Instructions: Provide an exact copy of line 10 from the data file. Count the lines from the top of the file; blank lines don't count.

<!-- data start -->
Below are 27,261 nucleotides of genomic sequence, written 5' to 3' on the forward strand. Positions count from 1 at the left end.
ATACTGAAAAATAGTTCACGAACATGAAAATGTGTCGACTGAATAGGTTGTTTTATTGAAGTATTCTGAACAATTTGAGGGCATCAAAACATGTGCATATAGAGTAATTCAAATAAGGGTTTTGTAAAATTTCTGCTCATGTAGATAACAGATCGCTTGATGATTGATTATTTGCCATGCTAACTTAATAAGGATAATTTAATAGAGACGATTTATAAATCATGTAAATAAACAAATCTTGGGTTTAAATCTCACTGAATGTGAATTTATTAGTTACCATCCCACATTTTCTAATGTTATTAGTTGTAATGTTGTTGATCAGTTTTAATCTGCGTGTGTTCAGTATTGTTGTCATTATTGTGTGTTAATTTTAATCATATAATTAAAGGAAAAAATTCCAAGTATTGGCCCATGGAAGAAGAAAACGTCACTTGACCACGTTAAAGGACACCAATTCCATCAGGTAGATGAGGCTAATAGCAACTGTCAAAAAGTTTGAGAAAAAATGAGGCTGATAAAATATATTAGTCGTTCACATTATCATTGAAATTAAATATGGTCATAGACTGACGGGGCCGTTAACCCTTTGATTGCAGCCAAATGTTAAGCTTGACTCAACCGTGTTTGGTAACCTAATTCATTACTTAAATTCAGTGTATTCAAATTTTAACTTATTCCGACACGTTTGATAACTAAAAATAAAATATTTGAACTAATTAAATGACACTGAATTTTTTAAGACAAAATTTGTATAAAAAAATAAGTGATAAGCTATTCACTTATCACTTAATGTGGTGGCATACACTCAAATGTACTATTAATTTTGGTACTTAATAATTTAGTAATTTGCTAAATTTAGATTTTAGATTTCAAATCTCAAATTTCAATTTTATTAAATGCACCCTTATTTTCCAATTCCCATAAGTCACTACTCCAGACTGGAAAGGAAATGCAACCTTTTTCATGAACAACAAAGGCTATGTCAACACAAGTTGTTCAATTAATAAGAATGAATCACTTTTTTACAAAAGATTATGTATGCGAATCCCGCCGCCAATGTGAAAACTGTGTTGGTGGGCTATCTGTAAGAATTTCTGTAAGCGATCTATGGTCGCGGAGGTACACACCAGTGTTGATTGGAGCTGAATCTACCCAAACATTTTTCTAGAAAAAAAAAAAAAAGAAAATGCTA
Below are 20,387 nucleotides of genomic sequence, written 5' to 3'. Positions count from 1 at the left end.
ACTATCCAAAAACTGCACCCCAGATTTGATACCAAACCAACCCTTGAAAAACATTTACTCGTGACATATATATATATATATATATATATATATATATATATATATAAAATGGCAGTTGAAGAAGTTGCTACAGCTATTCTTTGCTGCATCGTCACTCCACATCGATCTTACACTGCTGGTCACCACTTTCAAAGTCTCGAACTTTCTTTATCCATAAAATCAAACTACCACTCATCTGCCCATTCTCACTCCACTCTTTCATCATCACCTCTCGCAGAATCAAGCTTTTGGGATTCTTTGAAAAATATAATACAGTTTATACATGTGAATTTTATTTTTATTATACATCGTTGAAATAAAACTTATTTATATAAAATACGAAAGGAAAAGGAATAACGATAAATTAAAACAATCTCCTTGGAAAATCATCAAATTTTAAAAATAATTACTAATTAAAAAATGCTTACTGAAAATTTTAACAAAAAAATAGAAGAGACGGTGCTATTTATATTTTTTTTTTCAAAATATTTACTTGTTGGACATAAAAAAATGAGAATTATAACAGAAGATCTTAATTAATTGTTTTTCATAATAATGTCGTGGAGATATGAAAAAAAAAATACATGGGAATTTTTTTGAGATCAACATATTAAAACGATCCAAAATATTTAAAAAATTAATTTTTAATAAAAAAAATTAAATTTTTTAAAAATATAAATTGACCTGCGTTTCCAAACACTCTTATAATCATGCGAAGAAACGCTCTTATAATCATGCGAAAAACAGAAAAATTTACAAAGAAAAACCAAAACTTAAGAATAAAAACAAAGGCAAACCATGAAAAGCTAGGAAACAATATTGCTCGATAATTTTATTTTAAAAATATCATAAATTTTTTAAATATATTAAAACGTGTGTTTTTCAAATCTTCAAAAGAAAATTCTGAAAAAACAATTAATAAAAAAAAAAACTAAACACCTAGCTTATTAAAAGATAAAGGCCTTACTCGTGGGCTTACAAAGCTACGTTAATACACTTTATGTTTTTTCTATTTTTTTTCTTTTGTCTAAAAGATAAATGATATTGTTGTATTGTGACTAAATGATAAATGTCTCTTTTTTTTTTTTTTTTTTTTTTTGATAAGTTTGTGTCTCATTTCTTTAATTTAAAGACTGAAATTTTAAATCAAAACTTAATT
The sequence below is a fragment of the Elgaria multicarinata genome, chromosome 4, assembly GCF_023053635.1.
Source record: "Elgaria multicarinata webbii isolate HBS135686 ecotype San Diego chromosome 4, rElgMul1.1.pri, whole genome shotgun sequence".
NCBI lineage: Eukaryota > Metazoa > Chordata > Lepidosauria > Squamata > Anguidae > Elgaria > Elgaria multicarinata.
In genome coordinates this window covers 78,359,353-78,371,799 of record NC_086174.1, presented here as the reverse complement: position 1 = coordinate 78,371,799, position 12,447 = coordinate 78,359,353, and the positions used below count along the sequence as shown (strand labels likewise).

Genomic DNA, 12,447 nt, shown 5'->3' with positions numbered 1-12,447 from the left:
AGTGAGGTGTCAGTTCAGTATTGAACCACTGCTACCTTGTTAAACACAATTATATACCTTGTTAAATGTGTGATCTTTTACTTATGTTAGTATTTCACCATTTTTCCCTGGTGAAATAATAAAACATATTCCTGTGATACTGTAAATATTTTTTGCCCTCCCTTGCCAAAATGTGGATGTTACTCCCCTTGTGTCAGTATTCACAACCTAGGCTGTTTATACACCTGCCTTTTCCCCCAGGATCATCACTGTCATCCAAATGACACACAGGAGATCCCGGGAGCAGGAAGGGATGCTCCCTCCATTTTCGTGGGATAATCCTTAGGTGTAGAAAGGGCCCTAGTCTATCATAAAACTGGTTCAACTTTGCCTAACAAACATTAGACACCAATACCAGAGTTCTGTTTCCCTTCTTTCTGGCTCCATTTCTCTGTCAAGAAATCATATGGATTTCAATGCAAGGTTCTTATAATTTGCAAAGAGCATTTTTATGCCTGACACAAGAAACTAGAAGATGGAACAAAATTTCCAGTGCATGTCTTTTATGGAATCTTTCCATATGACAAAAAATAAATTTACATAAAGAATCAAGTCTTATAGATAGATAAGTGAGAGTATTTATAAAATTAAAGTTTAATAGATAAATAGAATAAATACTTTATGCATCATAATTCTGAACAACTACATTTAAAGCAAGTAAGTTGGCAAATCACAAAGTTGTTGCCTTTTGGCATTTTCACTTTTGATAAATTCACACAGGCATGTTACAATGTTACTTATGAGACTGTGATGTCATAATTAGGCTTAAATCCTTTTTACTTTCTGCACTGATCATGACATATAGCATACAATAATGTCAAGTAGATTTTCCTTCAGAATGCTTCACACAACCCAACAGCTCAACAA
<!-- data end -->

AGTGAGGTGTCAGTTCAGTATTGAACCACTGCTACCTTGTTAAACACAATTATATACCTTGTTAAATGTGTGATCTTTTACTTATGTTAGTATTTCACCATTTTTCCCTGGTGAAATAATAAAACATATTCCTGTGATACTGTAAATATTTTTTGCCCTCCCTTGCCAAAATGTGGATGTTACTCCCCTTGTGTCAGTATTCACAACCTAGGCTGTTTATACACCTGCCTTTTCCCCCAGGATCATCACTGTCATCCAAATGACACACAGGAGATCCCGGGAGCAGGAAGGGATGCTCCCTCCATTTTCGTGGGATAATCCTTAGGTGTAGAAAGGGCCCTAGTCTATCATAAAACTGGTTCAACTTTGCCTAACAAACATTAGACACCAATACCAGAGTTCTGTTTCCCTTCTTTCTGGCTCCATTTCTCTGTCAAGAAATCATATGGATTTCAATGCAAGGTTCTTATAATTTGCAAAGAGCATTTTTATGCCTGACACAAGAAACTAGAAGATGGAACAAAATTTCCAGTGCATGTCTTTTATGGAATCTTTCCATATGACAAAAAATAAATTTACATAAAGAATCAAGTCTTATAGATAGATAAGTGAGAGTATTTATAAAATTAAAGTTTAATAGATAAATAGAATAAATACTTTATGCATCATAATTCTGAACAACTACATTTAAAGCAAGTAAGTTGGCAAATCACAAAGTTGTTGCCTTTTGGCATTTTCACTTTTGATAAATTCACACAGGCATGTTACAATGTTACTTATGAGACTGTGATGTCATAATTAGGCTTAAATCCTTTTTACTTTCTGCACTGATCATGACATATAGCATACAATAATGTCAAGTAGATTTTCCTTCAGAATGCTTCACACAACCCAACAGCTCAACAA